9780470519288

Modelling Single-Name and Multi-Name Credit Derivatives

  • ISBN 13:

    9780470519288

  • ISBN 10:

    0470519282

  • Edition: 1st
  • Format: Hardcover
  • Copyright: 08/04/2008
  • Publisher: WILEY

Note: Not guaranteed to come with supplemental materials (access cards, study guides, lab manuals, CDs, etc.)

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Summary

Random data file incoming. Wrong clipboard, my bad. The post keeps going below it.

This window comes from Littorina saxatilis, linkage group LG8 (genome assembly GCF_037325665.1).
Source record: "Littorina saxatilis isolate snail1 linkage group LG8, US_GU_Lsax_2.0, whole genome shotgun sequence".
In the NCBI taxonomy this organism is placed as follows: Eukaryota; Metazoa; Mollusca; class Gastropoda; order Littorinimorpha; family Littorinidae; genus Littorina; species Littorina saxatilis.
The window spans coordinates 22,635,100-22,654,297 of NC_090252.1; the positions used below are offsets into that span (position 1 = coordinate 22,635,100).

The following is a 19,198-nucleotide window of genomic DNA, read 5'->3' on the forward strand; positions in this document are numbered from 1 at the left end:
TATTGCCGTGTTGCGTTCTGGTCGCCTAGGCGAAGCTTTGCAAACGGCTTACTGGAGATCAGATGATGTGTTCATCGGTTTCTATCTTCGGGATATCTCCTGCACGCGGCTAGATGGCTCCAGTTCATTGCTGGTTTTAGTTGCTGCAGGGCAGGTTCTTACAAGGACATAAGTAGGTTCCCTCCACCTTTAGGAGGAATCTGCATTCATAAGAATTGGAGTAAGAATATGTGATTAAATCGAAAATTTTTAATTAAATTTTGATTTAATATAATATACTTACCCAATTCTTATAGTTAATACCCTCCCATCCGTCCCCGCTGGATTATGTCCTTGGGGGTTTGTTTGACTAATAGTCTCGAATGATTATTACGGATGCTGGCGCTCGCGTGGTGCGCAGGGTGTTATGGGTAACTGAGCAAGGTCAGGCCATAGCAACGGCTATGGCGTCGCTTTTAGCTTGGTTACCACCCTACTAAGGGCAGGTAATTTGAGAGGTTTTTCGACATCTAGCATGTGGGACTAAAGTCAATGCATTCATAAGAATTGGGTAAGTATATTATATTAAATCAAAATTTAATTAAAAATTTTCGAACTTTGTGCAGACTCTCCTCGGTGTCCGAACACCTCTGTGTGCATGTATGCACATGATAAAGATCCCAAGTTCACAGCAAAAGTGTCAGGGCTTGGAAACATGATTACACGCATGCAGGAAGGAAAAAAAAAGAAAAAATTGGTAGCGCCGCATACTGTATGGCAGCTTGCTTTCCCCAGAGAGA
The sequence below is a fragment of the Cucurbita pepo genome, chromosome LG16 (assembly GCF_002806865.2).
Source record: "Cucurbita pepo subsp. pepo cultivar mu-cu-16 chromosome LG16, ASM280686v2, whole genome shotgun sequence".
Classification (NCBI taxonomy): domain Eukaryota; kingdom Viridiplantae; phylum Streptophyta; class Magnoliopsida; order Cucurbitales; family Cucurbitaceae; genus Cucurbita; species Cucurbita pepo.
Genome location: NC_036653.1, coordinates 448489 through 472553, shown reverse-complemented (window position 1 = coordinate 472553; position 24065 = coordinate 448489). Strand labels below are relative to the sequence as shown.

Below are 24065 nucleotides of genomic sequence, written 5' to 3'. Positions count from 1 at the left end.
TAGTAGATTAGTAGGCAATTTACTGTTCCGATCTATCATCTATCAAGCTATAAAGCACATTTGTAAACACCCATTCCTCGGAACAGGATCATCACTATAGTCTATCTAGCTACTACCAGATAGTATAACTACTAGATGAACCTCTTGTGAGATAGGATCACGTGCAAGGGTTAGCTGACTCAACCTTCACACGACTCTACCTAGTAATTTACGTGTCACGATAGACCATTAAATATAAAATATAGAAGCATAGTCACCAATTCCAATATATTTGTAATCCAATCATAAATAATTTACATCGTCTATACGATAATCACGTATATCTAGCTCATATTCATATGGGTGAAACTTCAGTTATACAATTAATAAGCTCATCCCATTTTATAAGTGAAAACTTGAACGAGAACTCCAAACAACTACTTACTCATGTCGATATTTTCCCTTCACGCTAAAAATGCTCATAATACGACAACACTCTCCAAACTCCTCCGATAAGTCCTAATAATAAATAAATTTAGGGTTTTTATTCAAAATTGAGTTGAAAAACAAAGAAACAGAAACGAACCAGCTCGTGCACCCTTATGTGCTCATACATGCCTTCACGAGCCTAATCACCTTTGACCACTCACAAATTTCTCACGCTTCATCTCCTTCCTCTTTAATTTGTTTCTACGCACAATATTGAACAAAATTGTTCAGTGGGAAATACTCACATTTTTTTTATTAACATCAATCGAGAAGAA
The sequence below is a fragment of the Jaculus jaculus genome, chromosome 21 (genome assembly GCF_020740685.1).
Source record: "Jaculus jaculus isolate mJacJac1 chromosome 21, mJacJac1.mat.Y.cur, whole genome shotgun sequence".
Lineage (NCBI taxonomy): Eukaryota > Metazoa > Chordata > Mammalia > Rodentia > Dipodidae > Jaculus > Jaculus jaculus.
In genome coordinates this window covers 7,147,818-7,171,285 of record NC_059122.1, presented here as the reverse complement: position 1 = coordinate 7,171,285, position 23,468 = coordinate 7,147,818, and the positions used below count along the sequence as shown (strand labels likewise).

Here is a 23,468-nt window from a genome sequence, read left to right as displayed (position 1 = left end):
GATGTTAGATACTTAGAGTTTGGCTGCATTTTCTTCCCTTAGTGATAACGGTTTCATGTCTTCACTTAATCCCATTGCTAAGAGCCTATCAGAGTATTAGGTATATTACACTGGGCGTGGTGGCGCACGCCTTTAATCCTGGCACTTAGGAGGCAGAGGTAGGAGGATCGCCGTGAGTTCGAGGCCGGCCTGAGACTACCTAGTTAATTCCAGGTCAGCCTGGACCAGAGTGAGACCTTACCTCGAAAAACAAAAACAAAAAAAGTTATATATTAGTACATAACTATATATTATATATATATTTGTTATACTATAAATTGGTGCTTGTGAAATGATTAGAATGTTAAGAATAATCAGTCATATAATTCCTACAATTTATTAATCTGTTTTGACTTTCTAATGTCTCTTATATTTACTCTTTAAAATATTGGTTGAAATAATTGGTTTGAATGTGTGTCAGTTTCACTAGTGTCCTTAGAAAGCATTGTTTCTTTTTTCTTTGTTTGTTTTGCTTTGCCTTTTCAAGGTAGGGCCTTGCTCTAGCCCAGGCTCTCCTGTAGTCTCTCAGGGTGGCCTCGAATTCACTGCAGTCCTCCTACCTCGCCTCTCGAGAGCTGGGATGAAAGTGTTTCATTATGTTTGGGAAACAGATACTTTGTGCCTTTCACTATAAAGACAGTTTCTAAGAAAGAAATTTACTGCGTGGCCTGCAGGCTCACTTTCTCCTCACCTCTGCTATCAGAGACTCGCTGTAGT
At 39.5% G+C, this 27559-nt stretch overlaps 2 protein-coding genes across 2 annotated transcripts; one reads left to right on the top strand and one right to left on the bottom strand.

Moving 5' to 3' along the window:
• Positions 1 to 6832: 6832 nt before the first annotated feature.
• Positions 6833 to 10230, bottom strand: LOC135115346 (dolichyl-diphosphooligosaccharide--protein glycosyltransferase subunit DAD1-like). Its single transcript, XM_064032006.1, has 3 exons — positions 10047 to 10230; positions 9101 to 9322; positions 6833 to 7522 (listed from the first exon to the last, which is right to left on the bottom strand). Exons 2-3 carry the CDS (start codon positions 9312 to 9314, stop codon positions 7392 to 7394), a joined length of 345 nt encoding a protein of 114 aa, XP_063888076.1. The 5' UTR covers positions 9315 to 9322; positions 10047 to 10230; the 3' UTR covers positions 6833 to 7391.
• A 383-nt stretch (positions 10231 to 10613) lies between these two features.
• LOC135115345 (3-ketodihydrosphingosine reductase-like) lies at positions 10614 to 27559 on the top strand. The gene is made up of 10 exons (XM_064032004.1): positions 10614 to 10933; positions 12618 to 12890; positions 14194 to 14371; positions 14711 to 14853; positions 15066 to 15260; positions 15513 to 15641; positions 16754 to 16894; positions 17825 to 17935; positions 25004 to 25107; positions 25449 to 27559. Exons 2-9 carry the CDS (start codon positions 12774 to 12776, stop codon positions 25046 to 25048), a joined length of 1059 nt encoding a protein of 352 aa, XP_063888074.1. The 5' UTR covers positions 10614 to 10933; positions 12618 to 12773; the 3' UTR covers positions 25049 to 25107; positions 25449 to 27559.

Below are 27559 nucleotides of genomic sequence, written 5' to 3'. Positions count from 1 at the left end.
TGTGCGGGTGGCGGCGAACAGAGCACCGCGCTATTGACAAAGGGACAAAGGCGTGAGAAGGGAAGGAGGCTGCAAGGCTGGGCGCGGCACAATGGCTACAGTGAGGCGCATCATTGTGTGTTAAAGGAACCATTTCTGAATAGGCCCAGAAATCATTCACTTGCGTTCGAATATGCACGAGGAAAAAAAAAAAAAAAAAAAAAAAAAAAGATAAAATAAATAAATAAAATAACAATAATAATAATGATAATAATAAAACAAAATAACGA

The credit derivatives market has grown significantly and rapidly over the past 8 years. However, it is only in the last 4 years that we have seen the advent of the CDS index portfolios such as CDX and iTraxx and their rapid domination of the market. These have revolutionised the credit derivatives market, increasing liquidity and significantly broadening the user base. On top of this, we also have the arrival of CDO tranches linked to these portfolios which has resulted in large and liquid market in default correlation, something that was almost unimaginable 4 years ago. This has created significant challenges for credit modellers as it has essentially rendered earlier correlation models unusable. The search for new approaches has produced a set of new and competing models, all vying to become the new standard. Other products have arrived which have also presented new challenges to credit modellers. These include constant maturity default swaps, options on CDS indices, and CDO squareds, to name just a few. This book covers all of the theory of credit in detail and also covers all of the new developments listed above. Most of the current treatments of the credit derivatives markets are authored by academics (Schonbucher, Duffie&Singleton, Hull) and so are strong on the mathematics. They are usually weak on products descriptions, discussions of the risks, realistic examples, development of model intuition and discussions of the practicalities of implementing the model for the pricing and risk management of credit derivatives in a real industrial setting like an investment bank. Other treatments by practitioners (Chaplin, Tavakoli) tend to be out of date and tend not to get highly technical in the mathematical and implementational detail. O'Kane's aim is to fill the gap by with something which is technical, practical and accessible in the sense that the mathematical treatment is more of a physics/engineering style. It should therefore be useful to the practising quant, risk-manager or student seeking information on how these models are selected and used in reality.

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